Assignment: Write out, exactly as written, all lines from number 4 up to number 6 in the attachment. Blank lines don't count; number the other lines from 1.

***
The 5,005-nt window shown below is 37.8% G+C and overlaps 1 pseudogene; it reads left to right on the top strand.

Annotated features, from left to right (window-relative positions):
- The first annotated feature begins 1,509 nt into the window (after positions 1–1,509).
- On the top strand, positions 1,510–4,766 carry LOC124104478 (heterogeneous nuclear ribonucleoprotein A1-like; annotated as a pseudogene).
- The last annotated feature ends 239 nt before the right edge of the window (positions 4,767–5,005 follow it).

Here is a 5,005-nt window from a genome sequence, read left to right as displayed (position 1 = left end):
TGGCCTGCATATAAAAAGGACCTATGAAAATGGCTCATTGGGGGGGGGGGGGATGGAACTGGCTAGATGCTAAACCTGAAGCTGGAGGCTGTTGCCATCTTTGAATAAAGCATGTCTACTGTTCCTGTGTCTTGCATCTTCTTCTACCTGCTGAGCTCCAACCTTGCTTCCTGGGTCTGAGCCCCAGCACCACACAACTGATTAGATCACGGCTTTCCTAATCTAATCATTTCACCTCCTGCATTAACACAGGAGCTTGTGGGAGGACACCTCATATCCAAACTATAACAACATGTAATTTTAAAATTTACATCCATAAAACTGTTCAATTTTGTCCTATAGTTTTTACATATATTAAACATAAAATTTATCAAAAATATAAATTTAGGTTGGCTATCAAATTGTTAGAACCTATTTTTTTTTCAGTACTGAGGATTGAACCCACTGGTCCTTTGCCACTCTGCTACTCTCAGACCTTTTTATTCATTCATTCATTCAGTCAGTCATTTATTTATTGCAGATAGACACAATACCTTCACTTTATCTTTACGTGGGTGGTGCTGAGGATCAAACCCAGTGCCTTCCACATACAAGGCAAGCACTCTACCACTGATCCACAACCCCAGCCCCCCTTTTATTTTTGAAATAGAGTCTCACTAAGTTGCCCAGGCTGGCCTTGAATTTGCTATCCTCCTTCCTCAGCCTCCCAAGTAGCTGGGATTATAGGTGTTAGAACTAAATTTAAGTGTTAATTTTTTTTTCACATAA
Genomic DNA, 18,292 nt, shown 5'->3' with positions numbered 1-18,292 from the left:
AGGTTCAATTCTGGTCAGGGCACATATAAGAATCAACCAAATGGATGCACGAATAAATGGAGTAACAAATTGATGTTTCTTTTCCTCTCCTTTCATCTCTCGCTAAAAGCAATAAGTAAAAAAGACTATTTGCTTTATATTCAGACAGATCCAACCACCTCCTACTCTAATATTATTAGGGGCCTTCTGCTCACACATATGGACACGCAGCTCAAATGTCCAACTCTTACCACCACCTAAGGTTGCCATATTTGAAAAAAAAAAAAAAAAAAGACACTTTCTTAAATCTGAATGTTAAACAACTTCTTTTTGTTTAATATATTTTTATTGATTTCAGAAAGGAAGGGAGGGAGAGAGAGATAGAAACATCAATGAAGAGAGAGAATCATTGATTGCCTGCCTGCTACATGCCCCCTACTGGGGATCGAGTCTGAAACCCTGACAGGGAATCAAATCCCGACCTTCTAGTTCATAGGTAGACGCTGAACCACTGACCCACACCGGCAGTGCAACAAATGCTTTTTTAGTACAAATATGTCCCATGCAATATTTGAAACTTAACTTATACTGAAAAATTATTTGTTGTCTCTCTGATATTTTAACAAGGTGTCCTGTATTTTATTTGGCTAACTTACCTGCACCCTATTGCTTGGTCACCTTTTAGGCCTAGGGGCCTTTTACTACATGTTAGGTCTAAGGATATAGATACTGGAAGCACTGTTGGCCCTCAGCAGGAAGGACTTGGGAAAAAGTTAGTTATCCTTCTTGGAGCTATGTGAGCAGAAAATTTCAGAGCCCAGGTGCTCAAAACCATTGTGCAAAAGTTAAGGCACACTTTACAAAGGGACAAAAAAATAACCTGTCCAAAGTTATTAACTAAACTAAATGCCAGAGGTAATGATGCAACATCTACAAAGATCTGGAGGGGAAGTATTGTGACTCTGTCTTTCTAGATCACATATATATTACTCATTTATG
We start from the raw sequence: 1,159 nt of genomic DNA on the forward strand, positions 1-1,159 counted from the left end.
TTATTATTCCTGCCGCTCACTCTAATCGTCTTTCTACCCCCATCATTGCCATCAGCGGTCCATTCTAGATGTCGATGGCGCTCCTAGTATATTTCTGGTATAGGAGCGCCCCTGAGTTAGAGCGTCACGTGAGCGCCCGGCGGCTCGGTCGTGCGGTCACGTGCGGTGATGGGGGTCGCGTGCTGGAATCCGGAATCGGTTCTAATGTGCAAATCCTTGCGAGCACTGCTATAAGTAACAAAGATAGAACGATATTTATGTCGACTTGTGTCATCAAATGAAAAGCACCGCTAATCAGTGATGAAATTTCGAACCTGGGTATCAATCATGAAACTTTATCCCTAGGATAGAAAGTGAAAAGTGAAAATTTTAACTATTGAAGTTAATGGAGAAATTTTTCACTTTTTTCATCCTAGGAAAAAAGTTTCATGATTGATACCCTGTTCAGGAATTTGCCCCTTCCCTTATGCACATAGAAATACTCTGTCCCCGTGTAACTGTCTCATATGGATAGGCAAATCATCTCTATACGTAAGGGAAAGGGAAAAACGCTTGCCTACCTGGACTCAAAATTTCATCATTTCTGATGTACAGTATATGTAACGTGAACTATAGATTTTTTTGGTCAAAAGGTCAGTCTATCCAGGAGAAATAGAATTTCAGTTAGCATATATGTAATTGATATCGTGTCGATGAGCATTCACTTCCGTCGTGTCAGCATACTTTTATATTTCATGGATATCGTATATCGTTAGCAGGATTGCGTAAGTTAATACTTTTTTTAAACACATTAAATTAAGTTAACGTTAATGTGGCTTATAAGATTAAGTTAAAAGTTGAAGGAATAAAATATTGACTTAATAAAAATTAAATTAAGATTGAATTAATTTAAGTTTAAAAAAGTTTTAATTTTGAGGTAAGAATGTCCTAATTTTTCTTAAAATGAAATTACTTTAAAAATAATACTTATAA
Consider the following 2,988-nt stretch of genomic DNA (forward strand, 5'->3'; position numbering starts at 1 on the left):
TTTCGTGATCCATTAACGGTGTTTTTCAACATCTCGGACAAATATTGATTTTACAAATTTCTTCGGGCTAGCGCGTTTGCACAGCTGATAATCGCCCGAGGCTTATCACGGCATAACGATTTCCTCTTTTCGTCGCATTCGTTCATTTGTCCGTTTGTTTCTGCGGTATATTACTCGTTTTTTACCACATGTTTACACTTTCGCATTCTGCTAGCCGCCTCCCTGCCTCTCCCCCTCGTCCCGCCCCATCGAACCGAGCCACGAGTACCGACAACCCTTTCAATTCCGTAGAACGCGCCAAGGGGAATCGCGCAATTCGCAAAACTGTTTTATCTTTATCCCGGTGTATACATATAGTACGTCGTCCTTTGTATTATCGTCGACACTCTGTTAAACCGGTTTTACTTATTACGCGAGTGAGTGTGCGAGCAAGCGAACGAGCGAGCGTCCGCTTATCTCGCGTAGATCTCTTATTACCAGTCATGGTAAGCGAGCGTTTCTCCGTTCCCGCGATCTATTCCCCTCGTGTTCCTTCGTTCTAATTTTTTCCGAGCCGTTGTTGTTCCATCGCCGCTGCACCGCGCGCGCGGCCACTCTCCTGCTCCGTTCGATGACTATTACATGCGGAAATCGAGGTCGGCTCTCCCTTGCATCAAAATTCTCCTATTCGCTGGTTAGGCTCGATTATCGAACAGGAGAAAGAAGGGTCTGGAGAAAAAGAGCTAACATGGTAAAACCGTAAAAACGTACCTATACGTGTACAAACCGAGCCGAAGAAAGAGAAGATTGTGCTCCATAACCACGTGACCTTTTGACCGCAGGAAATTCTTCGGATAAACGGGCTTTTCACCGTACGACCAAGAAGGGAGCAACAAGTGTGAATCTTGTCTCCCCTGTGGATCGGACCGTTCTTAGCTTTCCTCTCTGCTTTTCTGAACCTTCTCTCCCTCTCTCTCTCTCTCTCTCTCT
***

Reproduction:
- On the top strand, positions 1,510–4,766 carry LOC124104478 (heterogeneous nuclear ribonucleoprotein A1-like; annotated as a pseudogene).
- The last annotated feature ends 239 nt before the right edge of the window (positions 4,767–5,005 follow it).

Here is a 5,005-nt window from a genome sequence, read left to right as displayed (position 1 = left end):